Frogs are carnivorous tailless amphibians which are widely found in India. A diverse variety of frogs can be found all over the world; among them, the Indian frogs are called Rana tigrina. They are vertebrates, coming under the class Amphibia (phylum Chordata). Frogs are cold-blooded animals (poikilotherms) whose body temperature varies according to their environment, hence, they need to protect themselves from extreme heat and cold for maintaining optimum body temperature. Thus, they follow aestivation and hibernation during the summer and winter seasons respectively. Another characteristic feature of frogs is that they camouflage i.e., they can change their skin colour according to their surroundings.
Morphology of Frogs
Though larvae have tails, adult frogs are tailless. An adult frog has a stout body which is differentiated into head and trunk. Other external features are a pair of nostrils, protruding eyes, a membranous tympanum (ear), slippery/warty moist skin and webbed limbs.
Frogs generally have a slippery moist and highly permeable skin through which they absorb water and respire. Thus, the moist skin acts as a respiratory organ in frogs. Also, the skin is glandular in nature, which produces mucus and toxic substances to warn them of their predators. The colour of the skin can vary from brown and green to vivid colours as per secretions.
The locomotion of frogs takes place with the help of their forelimbs and hind limbs. Frogs are unisexual i.e., they show sexual dimorphism. A male frog is distinguished from a female frog by the presence of vocal sacs and a copulatory pad on forelimbs. A female frog lacks these body features.
Below is an easy and well labelled diagram of frog (Rana tigrina) for your better understanding.
The body plan of frogs consists of well-developed structures which help them in their physiological activities. The body cavity accommodates all the organ systems such as digestive, respiratory, circulatory, excretory, nervous and reproductive systems, whose functions are almost similar to human body systems.
The alimentary canal together with the accessory organs makes up the digestive system of the frog. Since frogs are carnivorous they have short intestine. The alimentary canal begins at the mouth (buccal or oral cavity), passes through the pharynx, oesophagus or food pipe, stomach, small intestines, large intestines, rectum and finally ending at the cloaca. The food particles get digested gradually as they travel through various compartments of the alimentary canal.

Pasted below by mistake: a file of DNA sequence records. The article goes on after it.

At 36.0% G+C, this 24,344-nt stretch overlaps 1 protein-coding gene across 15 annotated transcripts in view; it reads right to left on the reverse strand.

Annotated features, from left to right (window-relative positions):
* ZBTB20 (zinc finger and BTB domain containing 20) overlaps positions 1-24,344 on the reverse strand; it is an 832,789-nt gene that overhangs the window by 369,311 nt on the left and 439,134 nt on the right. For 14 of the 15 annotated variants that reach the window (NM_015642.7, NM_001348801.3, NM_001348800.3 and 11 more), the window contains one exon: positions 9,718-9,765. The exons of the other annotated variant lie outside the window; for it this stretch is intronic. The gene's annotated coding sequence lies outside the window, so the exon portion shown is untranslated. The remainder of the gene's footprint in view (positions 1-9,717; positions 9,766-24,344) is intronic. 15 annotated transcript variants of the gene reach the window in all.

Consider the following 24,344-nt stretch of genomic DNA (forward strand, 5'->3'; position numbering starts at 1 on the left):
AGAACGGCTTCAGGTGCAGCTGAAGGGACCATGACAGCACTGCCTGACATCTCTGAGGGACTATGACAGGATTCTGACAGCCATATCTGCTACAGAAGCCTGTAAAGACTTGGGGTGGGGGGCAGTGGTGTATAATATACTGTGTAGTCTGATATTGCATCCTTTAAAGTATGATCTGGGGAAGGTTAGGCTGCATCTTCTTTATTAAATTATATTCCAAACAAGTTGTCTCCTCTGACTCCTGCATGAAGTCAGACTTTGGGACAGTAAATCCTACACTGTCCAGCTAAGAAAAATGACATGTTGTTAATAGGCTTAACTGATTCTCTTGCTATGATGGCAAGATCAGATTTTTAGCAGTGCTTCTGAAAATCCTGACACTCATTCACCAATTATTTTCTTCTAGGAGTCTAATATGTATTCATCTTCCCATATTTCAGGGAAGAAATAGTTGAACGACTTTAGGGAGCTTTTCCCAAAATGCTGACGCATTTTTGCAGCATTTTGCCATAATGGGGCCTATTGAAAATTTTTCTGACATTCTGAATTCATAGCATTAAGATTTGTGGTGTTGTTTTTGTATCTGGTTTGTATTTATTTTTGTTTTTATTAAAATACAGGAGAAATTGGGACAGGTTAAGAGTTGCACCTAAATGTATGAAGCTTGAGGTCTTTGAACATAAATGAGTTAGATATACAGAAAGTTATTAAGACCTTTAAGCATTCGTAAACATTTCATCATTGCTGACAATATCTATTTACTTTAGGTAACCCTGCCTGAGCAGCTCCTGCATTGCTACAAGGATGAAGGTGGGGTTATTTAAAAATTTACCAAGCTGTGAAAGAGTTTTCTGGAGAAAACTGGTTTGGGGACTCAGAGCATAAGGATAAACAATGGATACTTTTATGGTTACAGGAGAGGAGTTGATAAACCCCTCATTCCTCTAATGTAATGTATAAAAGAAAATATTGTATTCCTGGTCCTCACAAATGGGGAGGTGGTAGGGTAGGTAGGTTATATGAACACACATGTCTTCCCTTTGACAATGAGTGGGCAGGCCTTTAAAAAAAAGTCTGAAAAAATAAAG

The amphibian has two modes of respiration – cutaneous respiration and pulmonary respiration. In an aquatic ecosystem, the skin is the respiratory organs where the diffusion of dissolved oxygen takes place. This is called cutaneous respiration. While on land, they use both skin and lungs for respiration. During pulmonary respiration, air entering through nostrils passes to the lungs via the buccal cavity. But during summer and winter sleep, they use only skin for respiration.
Frogs have a well-developed muscular heart with three chambers- two atria and one ventricle. Blood and lymph help in the transportation of food, air and other substances throughout the body via the network of blood vessels. The blood is composed of plasma and blood cells (RBC, WBC, and platelets).
The frog is a ureotelic animal whose major excretory product is urea. They have a distinguishable excretory system composed of a pair of kidneys, ureters, cloaca and urinary bladder. The kidneys have the structural unit called nephron which filters the blood and excretes out the waste.
The nervous system and the endocrine system together perform the control and coordination in frogs. The endocrine system is composed of the endocrine glands such as pituitary, thyroid, parathyroid, thymus, pineal body, pancreatic islets, adrenals, and gonads. The secretions of these glands called hormones are responsible for metamorphism and other regulatory functions.
The nervous system is divided into CNS and PNS. The brain is distinguished as forebrain, midbrain, and hindbrain which control different parts of the body. The brain is enclosed in the cranium and the vertebral column protects the spinal cord.
Both male and female frogs have their own reproductive system where gametes for reproduction are produced. Male frog has testes which produce sperms and eject it through the cloaca. In a female frog, a pair of ovaries produce ovum and pass it to oviduct which opens into the cloaca. The cloaca is a common pathway for excretion and reproduction. At a time, 2500 to 3000 eggs are laid which are fertilized externally.
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